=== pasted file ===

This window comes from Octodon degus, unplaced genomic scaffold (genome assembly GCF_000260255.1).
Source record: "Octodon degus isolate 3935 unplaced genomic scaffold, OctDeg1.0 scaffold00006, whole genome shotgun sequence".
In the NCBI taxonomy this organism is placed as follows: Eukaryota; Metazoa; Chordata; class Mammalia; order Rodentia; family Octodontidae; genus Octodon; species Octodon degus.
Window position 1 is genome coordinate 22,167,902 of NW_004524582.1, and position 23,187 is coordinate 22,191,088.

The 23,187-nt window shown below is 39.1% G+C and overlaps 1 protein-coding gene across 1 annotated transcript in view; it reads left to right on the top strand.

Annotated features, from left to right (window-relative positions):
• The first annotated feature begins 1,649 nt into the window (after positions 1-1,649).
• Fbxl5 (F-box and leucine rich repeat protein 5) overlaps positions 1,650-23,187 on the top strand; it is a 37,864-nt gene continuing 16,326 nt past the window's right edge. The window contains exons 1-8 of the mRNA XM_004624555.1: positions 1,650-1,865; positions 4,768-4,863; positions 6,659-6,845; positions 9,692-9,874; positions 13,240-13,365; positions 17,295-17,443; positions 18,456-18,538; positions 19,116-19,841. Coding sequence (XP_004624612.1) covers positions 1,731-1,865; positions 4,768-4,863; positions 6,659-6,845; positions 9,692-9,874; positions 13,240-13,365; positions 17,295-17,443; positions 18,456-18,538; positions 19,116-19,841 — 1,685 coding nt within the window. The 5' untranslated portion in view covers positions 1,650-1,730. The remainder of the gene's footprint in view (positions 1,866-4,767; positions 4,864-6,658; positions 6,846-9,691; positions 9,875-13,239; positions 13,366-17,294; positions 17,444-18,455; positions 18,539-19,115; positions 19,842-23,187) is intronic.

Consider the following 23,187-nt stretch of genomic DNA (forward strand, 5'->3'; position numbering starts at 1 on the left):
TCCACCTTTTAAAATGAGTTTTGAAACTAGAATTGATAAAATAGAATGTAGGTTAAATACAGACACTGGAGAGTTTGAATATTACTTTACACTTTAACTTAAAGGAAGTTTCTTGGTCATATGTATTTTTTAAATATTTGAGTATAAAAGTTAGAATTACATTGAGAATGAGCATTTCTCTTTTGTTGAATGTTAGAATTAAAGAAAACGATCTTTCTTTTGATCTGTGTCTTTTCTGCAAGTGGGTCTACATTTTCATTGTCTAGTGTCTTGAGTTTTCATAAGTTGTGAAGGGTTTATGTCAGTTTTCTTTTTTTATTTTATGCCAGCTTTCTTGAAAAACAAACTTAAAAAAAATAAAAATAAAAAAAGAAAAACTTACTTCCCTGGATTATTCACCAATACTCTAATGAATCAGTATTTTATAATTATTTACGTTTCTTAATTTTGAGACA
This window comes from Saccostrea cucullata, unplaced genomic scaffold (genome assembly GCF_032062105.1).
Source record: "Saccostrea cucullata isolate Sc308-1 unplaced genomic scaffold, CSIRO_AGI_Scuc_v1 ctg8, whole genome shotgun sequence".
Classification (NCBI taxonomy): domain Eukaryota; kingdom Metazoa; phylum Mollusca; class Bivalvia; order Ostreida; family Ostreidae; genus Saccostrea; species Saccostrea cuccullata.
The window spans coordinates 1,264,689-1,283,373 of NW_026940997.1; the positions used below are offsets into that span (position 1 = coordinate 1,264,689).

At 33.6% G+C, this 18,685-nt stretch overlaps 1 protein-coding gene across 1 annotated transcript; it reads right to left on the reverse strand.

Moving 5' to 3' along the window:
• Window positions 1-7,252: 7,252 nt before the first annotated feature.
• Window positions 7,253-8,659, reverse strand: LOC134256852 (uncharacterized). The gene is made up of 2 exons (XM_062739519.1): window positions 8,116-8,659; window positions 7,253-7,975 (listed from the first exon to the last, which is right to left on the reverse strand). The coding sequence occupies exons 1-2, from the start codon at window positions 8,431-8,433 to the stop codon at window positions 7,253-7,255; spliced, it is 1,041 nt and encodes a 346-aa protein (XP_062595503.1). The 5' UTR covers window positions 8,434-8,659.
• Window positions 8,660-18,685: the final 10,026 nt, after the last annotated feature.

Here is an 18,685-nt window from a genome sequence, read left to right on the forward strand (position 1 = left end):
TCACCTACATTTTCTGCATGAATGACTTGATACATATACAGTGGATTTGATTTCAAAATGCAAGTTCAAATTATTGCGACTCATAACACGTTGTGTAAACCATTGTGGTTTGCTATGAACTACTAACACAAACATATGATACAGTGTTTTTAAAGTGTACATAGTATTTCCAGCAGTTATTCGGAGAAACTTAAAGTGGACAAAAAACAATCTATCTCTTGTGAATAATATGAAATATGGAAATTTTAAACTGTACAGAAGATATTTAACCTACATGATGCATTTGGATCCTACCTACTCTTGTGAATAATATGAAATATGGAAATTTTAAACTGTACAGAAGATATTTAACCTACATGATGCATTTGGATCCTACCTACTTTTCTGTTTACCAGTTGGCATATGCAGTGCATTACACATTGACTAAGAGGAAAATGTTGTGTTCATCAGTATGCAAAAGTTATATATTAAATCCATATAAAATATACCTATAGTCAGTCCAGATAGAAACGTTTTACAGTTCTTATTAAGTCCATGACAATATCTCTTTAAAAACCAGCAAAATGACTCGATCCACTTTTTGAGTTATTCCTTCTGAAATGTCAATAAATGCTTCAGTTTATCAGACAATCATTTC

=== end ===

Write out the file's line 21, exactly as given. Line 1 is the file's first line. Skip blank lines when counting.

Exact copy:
TCACCTACATTTTCTGCATGAATGACTTGATACATATACAGTGGATTTGATTTCAAAATGCAAGTTCAAATTATTGCGACTCATAACACGTTGTGTAAACCATTGTGGTTTGCTATGAACTACTAACACAAACATATGATACAGTGTTTTTAAAGTGTACATAGTATTTCCAGCAGTTATTCGGAGAAACTTAAAGTGGACAAAAAACAATCTATCTCTTGTGAATAATATGAAATATGGAAATTTTAAACTGTACAGAAGATATTTAACCTACATGATGCATTTGGATCCTACCTACTCTTGTGAATAATATGAAATATGGAAATTTTAAACTGTACAGAAGATATTTAACCTACATGATGCATTTGGATCCTACCTACTTTTCTGTTTACCAGTTGGCATATGCAGTGCATTACACATTGACTAAGAGGAAAATGTTGTGTTCATCAGTATGCAAAAGTTATATATTAAATCCATATAAAATATACCTATAGTCAGTCCAGATAGAAACGTTTTACAGTTCTTATTAAGTCCATGACAATATCTCTTTAAAAACCAGCAAAATGACTCGATCCACTTTTTGAGTTATTCCTTCTGAAATGTCAATAAATGCTTCAGTTTATCAGACAATCATTTC